GARMIN PILOT FLAW
In the March 2014 issue of Aviation Consumer, you covered the latest version of Garmin’s Pilot tablet app along with the new GDL39 3D attitude indicator display. While the article reported on the more modern appearance and other new features within the app, you didn’t note that the colors on the trip planning and flight planning screens changed to a much darker gray from the previous lighter color. The text labels for each field are nearly impossible to read when set against the new darker screen, especially when viewed in a bright cockpit.
On two recent flights I had to take the iPad mini out of its cradle and place it in the shade between the seats and down near the trim wheel to enter an ATC amendment to my flight plan. I never had this problem with the previous version, and since these two screens cannot be resized, we have to work with what we’ve got.
Also gone from the new version is the ability to adjust the brightness of the screen from within the application. For a company that prides itself on ease of use and functionality, this is a major blunder.
Ft. Lauderdale, Florida
Garmin’s Jessica Koss replies: “Thank you for bringing this to our attention. It is our desire to develop an application that provides easy access to pertinent information to pilots, which enhances their flying experience. We plan to readdress the darker text issue reported ASAP.
Regarding the ability to adjust brightness within Garmin Pilot, in iOS 7 Apple launched a Control Center that is available by swiping up on the device. The Control Center includes Brightness, Settings, Calculator and other additional controls. Garmin Pilot takes advantage of this new feature in iOS 7 and allows customers to adjust screen brightness from the main Control Center.”
BENDIX KING MYWINGMAN
A while back, you guys reported on the Bendix King myWingMan tablet app. Now that I’m back in the air, I want to try myWingMan on my iPad. I can’t seem to find it in the Apple store. Where can I get it?
You can’t get it. According to Bendix King’s Paul Hathaway: “After much reflection on the myWingMan product we did not feel that it fully represents the value and quality that Bendix King provides to pilots worldwide on a daily basis. As such we have done the right thing and have removed it from the App store and are in the process of issuing full refunds to all paying subscribers. We are proactively contacting them.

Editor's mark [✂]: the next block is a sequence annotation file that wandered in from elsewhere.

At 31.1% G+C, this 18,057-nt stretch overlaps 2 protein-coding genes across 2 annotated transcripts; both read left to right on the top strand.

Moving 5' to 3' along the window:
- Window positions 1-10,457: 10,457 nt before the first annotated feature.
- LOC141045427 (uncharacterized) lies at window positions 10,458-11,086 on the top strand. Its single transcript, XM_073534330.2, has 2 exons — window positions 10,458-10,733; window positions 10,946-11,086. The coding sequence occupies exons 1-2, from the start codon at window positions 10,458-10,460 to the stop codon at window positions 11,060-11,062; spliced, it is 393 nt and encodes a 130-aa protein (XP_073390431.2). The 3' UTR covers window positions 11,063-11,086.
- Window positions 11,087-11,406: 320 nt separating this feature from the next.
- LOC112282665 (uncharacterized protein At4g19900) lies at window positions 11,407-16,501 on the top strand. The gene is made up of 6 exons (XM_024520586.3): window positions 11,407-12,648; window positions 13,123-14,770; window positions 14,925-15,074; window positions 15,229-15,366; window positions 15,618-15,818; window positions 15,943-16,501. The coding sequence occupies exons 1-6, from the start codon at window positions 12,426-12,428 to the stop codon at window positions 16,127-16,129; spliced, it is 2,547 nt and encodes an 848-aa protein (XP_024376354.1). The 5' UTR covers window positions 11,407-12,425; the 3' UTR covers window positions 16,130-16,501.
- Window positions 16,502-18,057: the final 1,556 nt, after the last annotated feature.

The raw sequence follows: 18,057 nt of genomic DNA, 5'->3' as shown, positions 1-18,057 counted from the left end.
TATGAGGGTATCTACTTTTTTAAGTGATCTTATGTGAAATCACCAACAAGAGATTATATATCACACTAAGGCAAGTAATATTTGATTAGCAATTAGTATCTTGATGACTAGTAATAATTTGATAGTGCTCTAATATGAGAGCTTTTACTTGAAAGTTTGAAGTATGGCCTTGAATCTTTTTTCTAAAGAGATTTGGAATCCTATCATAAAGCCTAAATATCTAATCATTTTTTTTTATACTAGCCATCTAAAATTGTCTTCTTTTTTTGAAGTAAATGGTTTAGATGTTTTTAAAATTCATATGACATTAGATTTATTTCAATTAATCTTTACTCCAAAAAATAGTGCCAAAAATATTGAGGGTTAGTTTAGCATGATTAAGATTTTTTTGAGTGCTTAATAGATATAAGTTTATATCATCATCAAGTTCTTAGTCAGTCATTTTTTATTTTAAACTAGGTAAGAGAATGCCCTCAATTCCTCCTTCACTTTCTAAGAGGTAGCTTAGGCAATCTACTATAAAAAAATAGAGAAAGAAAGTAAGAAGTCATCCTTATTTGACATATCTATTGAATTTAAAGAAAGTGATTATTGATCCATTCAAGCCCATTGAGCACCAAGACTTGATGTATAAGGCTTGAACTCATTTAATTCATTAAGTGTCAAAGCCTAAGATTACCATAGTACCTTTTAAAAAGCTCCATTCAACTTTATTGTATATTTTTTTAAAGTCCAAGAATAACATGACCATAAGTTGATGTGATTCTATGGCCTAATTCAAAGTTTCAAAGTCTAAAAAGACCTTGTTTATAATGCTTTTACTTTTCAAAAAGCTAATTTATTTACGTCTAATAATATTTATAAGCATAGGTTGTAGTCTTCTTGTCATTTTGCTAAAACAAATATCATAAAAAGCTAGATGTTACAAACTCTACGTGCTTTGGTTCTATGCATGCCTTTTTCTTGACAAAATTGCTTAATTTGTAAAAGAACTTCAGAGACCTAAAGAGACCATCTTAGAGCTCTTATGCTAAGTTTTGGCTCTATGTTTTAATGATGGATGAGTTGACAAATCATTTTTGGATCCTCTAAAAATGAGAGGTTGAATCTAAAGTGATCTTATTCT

This is a difficult decision for us, but also one that allows Bendix King to focus on providing a better EFB product at a future date. Truth be told, there are some very interesting product announcements coming up and we need a different long-term EFB strategy to complement them.”
Van’s rv12 LSA
Kudos to Larry Anglisano for a thorough flight review of the Van’s RV-12 in your March issue. I have to ask, is it really that easy to remove and reinstall the wings and put the aircraft on a trailer? Seems like a hassle to me. You should have covered it.
We didn’t try it, but Van’s told us the wing removal and reinstallation process is accomplished in a few minutes. Loading it onto a trailer might not be so easy.
I just finished reading your used aircraft coverage of the Grumman Tiger. I have owned a couple of Tigers, including the one I own now, which is actually a Cheetah that was Tigerized (including the spar) a number of years ago by Fletcher Aviation. I call the airplane a Chigger.
Your article was pretty much right on except for the AD note you mentioned on the hollow crankshaft. The Tiger uses a Lycoming O-360-A4K, which has a solid crankshaft, thus this AD does not apply to any stock Tiger. That’s the reason the MT electric prop is the only way we can have a CS prop on a stock Tiger.
Green Cove Springs, Florida
Which air filter?
How about an objective article comparing the Bracket, Donaldson and Challenger air filters? There’s often argument about conflicting claims and benefits.
We’re actually collecting samples now, so stand by for a review.